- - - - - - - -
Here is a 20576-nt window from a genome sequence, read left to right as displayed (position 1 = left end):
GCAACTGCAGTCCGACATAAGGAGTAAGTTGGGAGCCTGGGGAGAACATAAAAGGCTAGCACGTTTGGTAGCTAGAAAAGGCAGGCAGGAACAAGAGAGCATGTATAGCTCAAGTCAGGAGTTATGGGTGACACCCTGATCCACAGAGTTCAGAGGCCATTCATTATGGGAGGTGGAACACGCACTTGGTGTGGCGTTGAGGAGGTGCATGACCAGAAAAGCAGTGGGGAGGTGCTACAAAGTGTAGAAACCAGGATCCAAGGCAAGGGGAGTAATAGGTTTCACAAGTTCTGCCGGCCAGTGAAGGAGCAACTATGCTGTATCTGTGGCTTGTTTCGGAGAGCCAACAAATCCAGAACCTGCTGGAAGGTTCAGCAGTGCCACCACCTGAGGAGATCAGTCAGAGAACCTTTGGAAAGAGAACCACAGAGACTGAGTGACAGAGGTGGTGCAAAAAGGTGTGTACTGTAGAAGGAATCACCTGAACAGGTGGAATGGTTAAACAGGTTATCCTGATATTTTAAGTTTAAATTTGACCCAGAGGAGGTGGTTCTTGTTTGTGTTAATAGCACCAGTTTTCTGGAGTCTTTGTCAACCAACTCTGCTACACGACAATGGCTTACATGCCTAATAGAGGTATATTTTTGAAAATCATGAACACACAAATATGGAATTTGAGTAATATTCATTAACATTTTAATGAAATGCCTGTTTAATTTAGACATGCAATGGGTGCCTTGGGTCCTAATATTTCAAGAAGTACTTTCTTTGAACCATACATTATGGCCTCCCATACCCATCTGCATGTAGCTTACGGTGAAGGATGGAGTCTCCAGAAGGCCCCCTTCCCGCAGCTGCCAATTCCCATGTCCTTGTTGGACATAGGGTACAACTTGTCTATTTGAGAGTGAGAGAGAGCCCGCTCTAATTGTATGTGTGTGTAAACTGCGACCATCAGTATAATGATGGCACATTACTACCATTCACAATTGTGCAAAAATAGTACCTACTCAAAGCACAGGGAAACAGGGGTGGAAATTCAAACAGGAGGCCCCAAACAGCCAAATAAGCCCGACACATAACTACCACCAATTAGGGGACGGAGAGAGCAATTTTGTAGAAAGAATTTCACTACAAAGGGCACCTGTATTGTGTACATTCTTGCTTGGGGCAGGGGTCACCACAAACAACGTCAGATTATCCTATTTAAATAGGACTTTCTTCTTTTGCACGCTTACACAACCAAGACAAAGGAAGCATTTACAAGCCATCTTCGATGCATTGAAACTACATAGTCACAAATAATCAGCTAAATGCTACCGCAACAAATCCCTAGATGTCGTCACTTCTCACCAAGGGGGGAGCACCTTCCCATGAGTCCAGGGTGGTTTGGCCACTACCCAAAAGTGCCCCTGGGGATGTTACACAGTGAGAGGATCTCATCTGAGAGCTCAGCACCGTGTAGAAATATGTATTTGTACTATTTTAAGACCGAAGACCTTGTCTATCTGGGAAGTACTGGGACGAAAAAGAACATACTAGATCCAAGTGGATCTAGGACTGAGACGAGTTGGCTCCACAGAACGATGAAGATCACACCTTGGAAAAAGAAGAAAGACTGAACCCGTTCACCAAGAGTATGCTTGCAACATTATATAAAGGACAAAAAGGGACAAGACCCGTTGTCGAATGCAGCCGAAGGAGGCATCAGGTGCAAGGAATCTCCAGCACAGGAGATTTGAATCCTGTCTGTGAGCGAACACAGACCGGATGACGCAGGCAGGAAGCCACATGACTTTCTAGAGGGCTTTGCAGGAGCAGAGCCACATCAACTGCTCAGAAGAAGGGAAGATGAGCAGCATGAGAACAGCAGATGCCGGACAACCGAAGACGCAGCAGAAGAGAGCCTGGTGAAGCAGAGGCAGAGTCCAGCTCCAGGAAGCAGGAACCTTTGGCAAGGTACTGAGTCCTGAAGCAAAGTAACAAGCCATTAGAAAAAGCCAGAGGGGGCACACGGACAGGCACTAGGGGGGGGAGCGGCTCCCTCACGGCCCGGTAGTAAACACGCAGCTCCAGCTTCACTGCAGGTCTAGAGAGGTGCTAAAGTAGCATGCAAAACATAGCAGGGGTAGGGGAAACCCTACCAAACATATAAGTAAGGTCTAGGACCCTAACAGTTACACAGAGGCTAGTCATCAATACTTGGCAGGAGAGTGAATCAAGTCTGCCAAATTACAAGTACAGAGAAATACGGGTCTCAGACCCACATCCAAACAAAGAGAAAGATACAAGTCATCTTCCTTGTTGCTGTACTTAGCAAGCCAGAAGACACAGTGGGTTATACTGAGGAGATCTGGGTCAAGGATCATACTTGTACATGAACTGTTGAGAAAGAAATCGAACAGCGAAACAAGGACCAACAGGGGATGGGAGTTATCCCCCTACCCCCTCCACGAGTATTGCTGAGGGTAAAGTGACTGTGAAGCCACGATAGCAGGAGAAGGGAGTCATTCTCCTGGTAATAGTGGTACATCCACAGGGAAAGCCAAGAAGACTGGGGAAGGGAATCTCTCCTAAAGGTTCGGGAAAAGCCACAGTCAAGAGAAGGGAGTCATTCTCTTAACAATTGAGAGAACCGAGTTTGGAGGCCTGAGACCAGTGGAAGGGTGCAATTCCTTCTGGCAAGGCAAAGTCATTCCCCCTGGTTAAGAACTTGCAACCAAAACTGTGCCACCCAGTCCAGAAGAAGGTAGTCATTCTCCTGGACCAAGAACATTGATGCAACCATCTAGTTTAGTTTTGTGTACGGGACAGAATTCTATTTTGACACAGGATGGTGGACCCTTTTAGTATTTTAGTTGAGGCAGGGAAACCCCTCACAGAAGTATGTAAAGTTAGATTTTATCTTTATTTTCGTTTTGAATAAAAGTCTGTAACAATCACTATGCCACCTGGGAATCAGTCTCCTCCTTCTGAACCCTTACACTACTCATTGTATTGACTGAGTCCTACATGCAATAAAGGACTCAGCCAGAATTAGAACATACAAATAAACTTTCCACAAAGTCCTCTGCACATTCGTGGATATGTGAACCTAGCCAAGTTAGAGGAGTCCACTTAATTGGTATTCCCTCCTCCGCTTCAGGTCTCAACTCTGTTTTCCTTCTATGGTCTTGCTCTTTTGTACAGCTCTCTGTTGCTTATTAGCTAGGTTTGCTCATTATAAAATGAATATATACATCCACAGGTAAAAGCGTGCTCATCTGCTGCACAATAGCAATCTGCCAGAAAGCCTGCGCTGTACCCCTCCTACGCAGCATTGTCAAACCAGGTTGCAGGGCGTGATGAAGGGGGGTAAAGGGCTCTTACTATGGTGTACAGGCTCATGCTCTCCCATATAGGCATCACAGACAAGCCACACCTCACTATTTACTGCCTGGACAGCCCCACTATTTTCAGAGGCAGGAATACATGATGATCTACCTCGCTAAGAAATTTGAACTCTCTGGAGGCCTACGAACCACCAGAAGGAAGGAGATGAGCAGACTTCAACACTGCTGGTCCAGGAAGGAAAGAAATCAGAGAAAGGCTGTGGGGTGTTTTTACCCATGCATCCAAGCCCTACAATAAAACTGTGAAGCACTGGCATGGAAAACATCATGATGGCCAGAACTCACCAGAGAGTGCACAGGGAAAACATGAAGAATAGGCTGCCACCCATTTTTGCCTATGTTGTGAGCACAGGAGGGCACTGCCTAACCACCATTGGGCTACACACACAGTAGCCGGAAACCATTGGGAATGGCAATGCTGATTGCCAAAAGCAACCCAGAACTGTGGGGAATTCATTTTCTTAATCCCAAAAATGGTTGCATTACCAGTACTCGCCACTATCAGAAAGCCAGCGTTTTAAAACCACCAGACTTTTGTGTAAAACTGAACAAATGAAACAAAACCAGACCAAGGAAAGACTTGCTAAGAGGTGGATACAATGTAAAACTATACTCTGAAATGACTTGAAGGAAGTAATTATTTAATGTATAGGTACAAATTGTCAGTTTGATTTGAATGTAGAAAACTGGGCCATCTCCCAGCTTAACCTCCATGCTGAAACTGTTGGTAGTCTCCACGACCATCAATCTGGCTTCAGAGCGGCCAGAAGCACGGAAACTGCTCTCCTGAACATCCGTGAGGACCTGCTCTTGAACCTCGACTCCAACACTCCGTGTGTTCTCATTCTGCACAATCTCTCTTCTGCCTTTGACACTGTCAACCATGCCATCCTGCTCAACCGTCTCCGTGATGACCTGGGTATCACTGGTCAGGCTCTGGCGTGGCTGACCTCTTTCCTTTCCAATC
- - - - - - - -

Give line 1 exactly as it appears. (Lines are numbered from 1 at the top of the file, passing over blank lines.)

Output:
Here is a 20576-nt window from a genome sequence, read left to right as displayed (position 1 = left end):